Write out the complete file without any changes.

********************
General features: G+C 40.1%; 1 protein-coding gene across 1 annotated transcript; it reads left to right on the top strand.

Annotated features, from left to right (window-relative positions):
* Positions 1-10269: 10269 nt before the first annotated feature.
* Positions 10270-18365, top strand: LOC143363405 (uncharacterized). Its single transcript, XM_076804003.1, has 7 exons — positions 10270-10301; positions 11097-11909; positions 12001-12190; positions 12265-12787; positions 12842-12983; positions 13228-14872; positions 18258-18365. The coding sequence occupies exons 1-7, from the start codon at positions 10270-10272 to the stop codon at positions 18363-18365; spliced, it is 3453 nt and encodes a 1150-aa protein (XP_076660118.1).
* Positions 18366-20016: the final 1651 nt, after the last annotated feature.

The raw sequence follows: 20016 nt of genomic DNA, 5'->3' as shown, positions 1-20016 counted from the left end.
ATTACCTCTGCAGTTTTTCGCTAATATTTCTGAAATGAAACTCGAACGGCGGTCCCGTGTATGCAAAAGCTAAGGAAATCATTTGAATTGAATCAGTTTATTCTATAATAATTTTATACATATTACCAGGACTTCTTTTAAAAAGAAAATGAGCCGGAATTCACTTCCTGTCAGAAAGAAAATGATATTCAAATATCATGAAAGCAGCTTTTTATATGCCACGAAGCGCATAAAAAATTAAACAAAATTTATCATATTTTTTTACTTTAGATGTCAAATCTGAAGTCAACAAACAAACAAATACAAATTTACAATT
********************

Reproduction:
General features: G+C 40.1%; 1 protein-coding gene across 1 annotated transcript; it reads left to right on the top strand.

Annotated features, from left to right (window-relative positions):
* Positions 1-10269: 10269 nt before the first annotated feature.
* Positions 10270-18365, top strand: LOC143363405 (uncharacterized). Its single transcript, XM_076804003.1, has 7 exons — positions 10270-10301; positions 11097-11909; positions 12001-12190; positions 12265-12787; positions 12842-12983; positions 13228-14872; positions 18258-18365. The coding sequence occupies exons 1-7, from the start codon at positions 10270-10272 to the stop codon at positions 18363-18365; spliced, it is 3453 nt and encodes a 1150-aa protein (XP_076660118.1).
* Positions 18366-20016: the final 1651 nt, after the last annotated feature.

The raw sequence follows: 20016 nt of genomic DNA, 5'->3' as shown, positions 1-20016 counted from the left end.
ATTACCTCTGCAGTTTTTCGCTAATATTTCTGAAATGAAACTCGAACGGCGGTCCCGTGTATGCAAAAGCTAAGGAAATCATTTGAATTGAATCAGTTTATTCTATAATAATTTTATACATATTACCAGGACTTCTTTTAAAAAGAAAATGAGCCGGAATTCACTTCCTGTCAGAAAGAAAATGATATTCAAATATCATGAAAGCAGCTTTTTATATGCCACGAAGCGCATAAAAAATTAAACAAAATTTATCATATTTTTTTACTTTAGATGTCAAATCTGAAGTCAACAAACAAACAAATACAAATTTACAATT